It’s a fair statement that the explosion of digital, social, and mobile communications has improved the accessibility to a vast array of information about brands, products, and services and has forever changed where, when, and how companies reach and communicate with customers. While it’s entirely possible that in some cases for some brands, the digital revolution may have had some negative impact on the effectiveness of traditional advertising campaigns, companies should not automatically presume that traditional forms of communications have been rendered entirely ineffectual.
Keep in mind there could be many potential contributing factors to disappointing performance. Perhaps, for instance, the strategy, plan, and tactics used were not appropriate given the firm’s marketing objectives. It could have been a flaw in the strategy on which the tactical plan or a campaign was based, perhaps inefficient spending, or some combination of both.
As our chairman Kevin Clancy is fond of saying, “a body brought in from the cold is not necessarily dead.” It could be that how traditional advertising is used by a company in the future will change, but until a marketer determines for sure that his or her customers aren’t paying attention to it; gets a little closer to the bottom of why not; and figures out how and when it could be better deployed within the context of the consumer journey, it should not be declared dead on arrival.
In fact, there’s a growing body of evidence that indicates some aspects of “traditional marketing,” may be worth a second look. Recent work done by Marketing Management Analytics (MMA), for example, demonstrated that for every dollar a consumer packaged goods (CPG) company spent on traditional TV, print, and radio advertising, the return was negative and had declined over the past five years. Very importantly, however, MMA found the opposite to be true for non-CPG firms where the ROI of traditional advertising had markedly improved over the same time period—which, as an aside, happened to be when digital and social was exploding—and was highly positive.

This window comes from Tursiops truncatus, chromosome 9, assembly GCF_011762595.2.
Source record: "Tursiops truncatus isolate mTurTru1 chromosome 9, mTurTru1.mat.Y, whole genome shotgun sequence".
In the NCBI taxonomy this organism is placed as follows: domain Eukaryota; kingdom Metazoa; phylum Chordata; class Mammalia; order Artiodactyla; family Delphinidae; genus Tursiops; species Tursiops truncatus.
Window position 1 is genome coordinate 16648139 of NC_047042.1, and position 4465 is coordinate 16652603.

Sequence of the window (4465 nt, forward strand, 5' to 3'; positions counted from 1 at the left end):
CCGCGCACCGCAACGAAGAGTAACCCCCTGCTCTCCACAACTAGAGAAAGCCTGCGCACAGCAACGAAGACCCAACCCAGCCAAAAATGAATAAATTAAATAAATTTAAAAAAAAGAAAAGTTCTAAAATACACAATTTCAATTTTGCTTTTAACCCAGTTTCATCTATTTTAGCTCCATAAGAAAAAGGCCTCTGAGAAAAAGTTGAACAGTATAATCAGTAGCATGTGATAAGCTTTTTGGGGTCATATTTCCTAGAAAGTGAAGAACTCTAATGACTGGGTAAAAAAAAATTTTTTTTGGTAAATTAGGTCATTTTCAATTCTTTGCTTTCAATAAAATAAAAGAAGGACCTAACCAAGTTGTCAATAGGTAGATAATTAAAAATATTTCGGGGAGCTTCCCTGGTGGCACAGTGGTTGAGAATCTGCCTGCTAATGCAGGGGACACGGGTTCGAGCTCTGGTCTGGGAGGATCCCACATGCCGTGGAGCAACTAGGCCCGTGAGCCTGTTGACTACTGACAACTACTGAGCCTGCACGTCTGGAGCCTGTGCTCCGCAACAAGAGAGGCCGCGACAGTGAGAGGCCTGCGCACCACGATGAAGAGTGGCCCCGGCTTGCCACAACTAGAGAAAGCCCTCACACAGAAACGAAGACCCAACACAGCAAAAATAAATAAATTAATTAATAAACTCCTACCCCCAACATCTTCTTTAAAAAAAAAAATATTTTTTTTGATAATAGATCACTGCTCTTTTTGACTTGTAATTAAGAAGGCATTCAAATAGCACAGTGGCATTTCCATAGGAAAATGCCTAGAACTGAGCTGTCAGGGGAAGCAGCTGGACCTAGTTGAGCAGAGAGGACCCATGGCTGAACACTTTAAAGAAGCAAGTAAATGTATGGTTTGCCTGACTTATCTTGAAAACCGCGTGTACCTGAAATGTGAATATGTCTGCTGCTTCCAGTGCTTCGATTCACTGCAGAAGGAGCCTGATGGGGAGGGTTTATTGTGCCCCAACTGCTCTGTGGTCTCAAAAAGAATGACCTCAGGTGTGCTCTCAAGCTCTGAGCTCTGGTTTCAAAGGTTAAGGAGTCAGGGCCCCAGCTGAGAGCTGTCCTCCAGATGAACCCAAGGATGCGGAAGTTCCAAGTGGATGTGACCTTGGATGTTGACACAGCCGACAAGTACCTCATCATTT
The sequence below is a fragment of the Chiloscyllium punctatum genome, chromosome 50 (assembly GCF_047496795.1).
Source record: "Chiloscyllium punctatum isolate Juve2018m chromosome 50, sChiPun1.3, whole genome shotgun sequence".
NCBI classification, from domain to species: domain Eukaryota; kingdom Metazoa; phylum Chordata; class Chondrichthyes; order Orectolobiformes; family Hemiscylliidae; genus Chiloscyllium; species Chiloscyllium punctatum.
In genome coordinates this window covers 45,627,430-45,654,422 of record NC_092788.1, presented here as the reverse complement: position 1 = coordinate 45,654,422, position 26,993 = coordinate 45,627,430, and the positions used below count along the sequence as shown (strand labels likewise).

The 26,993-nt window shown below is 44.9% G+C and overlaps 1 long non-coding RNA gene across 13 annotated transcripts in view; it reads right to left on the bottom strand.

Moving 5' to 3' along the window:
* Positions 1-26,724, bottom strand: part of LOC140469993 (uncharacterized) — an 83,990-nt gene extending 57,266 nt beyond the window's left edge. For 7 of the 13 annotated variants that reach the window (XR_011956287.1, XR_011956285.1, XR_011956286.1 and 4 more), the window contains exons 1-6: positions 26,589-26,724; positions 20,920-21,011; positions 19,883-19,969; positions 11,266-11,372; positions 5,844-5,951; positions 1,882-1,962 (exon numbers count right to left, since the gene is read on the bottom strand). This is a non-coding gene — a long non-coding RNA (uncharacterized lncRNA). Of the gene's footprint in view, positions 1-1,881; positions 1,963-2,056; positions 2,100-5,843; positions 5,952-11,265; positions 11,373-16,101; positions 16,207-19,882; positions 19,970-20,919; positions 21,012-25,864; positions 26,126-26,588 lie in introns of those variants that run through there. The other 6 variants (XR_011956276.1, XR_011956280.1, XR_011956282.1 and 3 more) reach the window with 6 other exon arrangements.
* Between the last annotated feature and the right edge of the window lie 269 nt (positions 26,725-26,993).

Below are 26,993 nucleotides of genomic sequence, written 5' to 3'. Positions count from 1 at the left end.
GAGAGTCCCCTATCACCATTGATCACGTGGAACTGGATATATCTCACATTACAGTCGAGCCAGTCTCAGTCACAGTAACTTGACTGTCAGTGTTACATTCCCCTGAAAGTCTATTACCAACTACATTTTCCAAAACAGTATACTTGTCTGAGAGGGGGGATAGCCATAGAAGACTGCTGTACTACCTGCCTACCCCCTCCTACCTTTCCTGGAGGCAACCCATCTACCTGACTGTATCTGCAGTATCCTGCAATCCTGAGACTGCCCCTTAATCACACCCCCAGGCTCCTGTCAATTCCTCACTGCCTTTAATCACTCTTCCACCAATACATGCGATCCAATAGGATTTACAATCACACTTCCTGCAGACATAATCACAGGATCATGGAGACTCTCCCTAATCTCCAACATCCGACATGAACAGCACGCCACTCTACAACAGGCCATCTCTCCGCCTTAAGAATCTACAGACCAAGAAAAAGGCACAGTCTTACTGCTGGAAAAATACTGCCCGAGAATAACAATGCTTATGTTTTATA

EMarketer also reported that, according to a 2012 study conducted by Milward Brown and Dynamic Logic, “TV ads were the No. 2 reason smartphone and tablet owners turned to their mobile devices for actions such as brand searches, app downloads or visiting brand websites or social networking pages.” Granted, as depicted in the table below, it ranked second to recommendations, but it would nonetheless seem that TV advertising played a pertinent role in generating awareness and interest in a brand, not to mention inspiring subsequent action.
Making statements like “marketing is dead” isn’t going to make it any easier to get people to buy a brand. It’s not going to encourage companies to do a thoughtful, more comprehensive evaluation of marketing objectives and activities to figure out what’s working, what isn’t, why, and what to do to improve effectiveness and profitability. It’ll be a better year for marketers all around if we just leave it in 2012.